The year Big Data died – the changing landscape of Business Intelligence in 2017

Tags: Business Intelligence

The year Big Data died – the changing landscape of Business Intelligence in 2017

Published: 18th December 2017

Author: Emily Neill
Email: emily.neill@iridium-insights.com

In 2017 we saw significant shifts in the BI landscape, both in terms of technological change and also in what businesses expect of their BI function. Here are the highlights from the Iridium team.

Big Data is dead – well not exactly dead, but the Big Data technologies are now being used to integrate any type of data stream, e.g. high volume IoT data or (relatively) low volume ERP data.  So we end the year going back to talking about “data”, there is no longer any need to separate out Big Data as a different concept or terminology.

Cloud is ubiquitous – People stopped asking “should I put my data in the Cloud”, the Cloud has finally become ubiquitous as the level of security provided by the major vendors far exceeds anything that most companies could ever dream of setting up, and the subscription style pricing makes it available to all.  For those who now have moved significant amounts of their systems to the Cloud, there was the realisation that they may need to consider parallel systems with multiple Cloud vendors for the most robust disaster recovery solutions.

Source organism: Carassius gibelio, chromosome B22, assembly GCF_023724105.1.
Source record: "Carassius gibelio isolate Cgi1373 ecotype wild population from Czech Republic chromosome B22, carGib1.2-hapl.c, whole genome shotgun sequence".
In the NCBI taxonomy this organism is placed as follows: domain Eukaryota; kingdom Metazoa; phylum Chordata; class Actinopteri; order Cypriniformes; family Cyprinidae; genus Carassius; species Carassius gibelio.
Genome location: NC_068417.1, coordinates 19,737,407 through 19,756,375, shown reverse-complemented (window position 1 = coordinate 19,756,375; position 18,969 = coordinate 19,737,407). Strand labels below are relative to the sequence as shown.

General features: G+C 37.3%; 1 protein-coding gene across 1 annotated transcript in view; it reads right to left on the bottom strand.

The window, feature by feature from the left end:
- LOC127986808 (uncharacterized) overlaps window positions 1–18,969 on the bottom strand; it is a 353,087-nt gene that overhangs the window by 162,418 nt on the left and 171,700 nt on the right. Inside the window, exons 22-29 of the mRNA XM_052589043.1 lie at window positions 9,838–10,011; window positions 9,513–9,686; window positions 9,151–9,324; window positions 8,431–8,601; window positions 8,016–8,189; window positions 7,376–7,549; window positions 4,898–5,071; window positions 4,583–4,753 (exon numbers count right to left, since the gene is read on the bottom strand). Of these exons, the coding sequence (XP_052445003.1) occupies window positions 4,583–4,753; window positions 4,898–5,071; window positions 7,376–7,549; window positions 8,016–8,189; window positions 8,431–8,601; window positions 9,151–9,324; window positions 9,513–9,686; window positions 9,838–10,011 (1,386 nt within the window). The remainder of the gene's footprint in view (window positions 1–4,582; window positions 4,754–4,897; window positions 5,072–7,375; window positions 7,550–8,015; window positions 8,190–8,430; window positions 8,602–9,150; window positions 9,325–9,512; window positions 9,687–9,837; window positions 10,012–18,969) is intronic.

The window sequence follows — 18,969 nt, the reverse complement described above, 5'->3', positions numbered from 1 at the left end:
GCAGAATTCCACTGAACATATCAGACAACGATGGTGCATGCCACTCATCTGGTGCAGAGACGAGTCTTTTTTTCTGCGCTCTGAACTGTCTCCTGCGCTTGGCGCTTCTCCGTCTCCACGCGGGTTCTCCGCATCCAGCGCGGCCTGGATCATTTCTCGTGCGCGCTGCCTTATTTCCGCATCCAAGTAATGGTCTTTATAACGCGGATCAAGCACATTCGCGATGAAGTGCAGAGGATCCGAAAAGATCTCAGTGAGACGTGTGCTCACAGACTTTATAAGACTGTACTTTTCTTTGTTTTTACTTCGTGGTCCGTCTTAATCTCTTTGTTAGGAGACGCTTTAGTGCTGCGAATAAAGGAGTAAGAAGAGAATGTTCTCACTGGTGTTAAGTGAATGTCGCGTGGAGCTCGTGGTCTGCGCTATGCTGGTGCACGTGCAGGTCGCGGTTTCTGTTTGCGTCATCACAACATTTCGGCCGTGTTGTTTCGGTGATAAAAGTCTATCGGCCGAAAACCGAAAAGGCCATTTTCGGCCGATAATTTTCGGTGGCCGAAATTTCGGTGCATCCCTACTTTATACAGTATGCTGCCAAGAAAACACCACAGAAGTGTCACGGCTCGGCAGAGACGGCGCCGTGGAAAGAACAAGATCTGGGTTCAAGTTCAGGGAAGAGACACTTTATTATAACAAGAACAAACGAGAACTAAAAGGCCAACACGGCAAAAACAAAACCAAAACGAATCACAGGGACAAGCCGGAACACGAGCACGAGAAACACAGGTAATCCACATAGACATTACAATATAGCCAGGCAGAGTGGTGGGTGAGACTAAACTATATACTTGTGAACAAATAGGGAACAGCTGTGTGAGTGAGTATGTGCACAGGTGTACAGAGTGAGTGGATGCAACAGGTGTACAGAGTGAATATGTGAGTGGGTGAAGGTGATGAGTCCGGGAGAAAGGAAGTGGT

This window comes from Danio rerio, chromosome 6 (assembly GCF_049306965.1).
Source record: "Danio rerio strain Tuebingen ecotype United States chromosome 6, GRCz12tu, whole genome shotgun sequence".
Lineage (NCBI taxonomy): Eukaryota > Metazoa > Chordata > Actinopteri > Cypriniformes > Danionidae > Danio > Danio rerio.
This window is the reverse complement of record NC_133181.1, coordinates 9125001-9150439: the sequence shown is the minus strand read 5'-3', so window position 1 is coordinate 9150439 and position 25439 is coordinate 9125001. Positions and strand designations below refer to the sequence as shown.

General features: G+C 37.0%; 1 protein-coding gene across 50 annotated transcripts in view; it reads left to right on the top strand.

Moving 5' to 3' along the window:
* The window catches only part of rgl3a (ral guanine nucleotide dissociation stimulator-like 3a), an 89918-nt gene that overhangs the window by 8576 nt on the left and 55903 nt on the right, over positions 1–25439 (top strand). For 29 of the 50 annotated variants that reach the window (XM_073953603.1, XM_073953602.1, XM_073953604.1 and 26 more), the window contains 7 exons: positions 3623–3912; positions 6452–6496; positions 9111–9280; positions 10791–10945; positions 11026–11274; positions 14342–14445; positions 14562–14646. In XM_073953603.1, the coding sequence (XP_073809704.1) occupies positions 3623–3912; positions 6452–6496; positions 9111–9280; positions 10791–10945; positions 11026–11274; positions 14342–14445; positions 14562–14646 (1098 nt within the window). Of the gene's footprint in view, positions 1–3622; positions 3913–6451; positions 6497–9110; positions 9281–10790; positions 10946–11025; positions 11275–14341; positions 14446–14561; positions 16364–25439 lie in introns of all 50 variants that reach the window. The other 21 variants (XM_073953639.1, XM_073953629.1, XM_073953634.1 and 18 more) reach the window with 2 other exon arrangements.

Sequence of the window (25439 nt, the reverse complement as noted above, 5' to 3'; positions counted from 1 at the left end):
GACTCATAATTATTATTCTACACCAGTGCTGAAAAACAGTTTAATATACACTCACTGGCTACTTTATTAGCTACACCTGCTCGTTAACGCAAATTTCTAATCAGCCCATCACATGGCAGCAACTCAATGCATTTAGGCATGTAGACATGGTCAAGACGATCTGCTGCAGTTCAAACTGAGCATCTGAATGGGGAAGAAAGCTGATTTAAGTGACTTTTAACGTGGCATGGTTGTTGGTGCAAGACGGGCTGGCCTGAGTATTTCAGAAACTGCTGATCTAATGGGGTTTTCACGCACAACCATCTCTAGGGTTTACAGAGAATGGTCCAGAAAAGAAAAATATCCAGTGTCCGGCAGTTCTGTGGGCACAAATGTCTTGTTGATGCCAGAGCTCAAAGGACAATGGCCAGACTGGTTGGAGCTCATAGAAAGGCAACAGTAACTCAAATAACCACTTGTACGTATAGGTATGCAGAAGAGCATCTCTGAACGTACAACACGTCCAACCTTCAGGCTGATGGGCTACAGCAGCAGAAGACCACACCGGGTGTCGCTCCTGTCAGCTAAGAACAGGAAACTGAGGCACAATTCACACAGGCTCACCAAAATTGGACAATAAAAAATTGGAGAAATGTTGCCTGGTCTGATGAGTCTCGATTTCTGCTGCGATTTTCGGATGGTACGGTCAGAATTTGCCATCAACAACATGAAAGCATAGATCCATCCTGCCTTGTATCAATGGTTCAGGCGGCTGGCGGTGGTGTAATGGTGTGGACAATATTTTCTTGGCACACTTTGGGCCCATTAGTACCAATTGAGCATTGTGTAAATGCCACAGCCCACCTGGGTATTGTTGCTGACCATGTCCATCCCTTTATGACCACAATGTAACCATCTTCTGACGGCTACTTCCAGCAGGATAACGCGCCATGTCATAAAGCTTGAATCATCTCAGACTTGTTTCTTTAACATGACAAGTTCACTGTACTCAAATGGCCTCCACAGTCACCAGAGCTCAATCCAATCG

GDPR made us rethink everything – and not just in tech circles – you’re now likely to be talking about it at the dinner table. We’re starting to see the effects already as companies send out emails saying “if we don’t hear back we’ll stop sending you marketing…” Our inboxes heave a sigh of relief.

AI became the new buzz word – Well, you must mention AI in your blog if you want to look ahead of the game… But very few concrete day-to-day business examples have yet emerged; ideas and research abound but they are not yet mature and reusable for the everyday. We suspect we are a year or two away from true maturity, at which point the commonplace terms of use are likely to refer to specific applications, rather than the current blanket reference to “AI”.

No magic wand found yet for data cleaning – a well quoted 80% of time is still being spent on cleaning data before it can be used for analytics. And very often this is not fully budgeted for.

Insights overhaul – Businesses are demanding more of their business intelligence and insights functions. More frequent data updates, more forward-looking analysis, more fact-based decision making. We have seen a decline in the traditional marketing-based insights role, and a rise of the techies. Companies are bringing in data scientists and senior execs with science-based qualifications to revolutionise the BI function. Often these sit within IT or finance, rather than marketing. The next challenge is to bring the techies together with the business people and find a common language.

Here’s looking forward to working on these challenges in 2018, meanwhile very best wishes for a happy Christmas and New Year!

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